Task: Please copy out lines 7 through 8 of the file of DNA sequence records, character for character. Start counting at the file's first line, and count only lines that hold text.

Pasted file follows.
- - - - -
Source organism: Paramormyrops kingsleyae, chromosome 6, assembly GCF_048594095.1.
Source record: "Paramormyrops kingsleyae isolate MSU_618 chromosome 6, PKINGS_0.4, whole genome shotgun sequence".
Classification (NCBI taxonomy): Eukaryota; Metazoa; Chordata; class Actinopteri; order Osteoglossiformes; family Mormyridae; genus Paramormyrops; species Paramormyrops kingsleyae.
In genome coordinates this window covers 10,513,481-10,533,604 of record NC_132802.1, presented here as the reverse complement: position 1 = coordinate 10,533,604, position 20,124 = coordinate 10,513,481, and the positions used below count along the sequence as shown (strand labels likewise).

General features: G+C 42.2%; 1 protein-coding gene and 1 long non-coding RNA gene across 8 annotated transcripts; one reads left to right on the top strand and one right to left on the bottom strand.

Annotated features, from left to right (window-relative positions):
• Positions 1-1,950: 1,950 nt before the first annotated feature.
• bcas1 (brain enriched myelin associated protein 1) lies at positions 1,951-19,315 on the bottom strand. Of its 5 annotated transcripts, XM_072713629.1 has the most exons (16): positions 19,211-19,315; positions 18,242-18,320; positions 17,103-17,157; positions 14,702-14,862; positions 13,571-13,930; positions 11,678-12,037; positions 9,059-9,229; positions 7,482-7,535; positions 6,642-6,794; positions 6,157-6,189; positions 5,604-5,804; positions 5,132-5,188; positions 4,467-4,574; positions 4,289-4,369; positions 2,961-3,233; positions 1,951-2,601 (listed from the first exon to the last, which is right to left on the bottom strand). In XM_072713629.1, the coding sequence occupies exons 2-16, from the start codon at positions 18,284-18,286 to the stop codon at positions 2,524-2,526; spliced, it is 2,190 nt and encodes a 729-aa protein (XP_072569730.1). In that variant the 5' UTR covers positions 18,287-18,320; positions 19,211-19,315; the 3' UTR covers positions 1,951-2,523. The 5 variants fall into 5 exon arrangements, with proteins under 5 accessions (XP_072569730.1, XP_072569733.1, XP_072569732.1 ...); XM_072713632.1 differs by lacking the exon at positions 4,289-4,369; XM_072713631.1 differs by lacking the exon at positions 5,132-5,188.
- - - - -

• Positions 1-1,950: 1,950 nt before the first annotated feature.
• bcas1 (brain enriched myelin associated protein 1) lies at positions 1,951-19,315 on the bottom strand. Of its 5 annotated transcripts, XM_072713629.1 has the most exons (16): positions 19,211-19,315; positions 18,242-18,320; positions 17,103-17,157; positions 14,702-14,862; positions 13,571-13,930; positions 11,678-12,037; positions 9,059-9,229; positions 7,482-7,535; positions 6,642-6,794; positions 6,157-6,189; positions 5,604-5,804; positions 5,132-5,188; positions 4,467-4,574; positions 4,289-4,369; positions 2,961-3,233; positions 1,951-2,601 (listed from the first exon to the last, which is right to left on the bottom strand). In XM_072713629.1, the coding sequence occupies exons 2-16, from the start codon at positions 18,284-18,286 to the stop codon at positions 2,524-2,526; spliced, it is 2,190 nt and encodes a 729-aa protein (XP_072569730.1). In that variant the 5' UTR covers positions 18,287-18,320; positions 19,211-19,315; the 3' UTR covers positions 1,951-2,523. The 5 variants fall into 5 exon arrangements, with proteins under 5 accessions (XP_072569730.1, XP_072569733.1, XP_072569732.1 ...); XM_072713632.1 differs by lacking the exon at positions 4,289-4,369; XM_072713631.1 differs by lacking the exon at positions 5,132-5,188.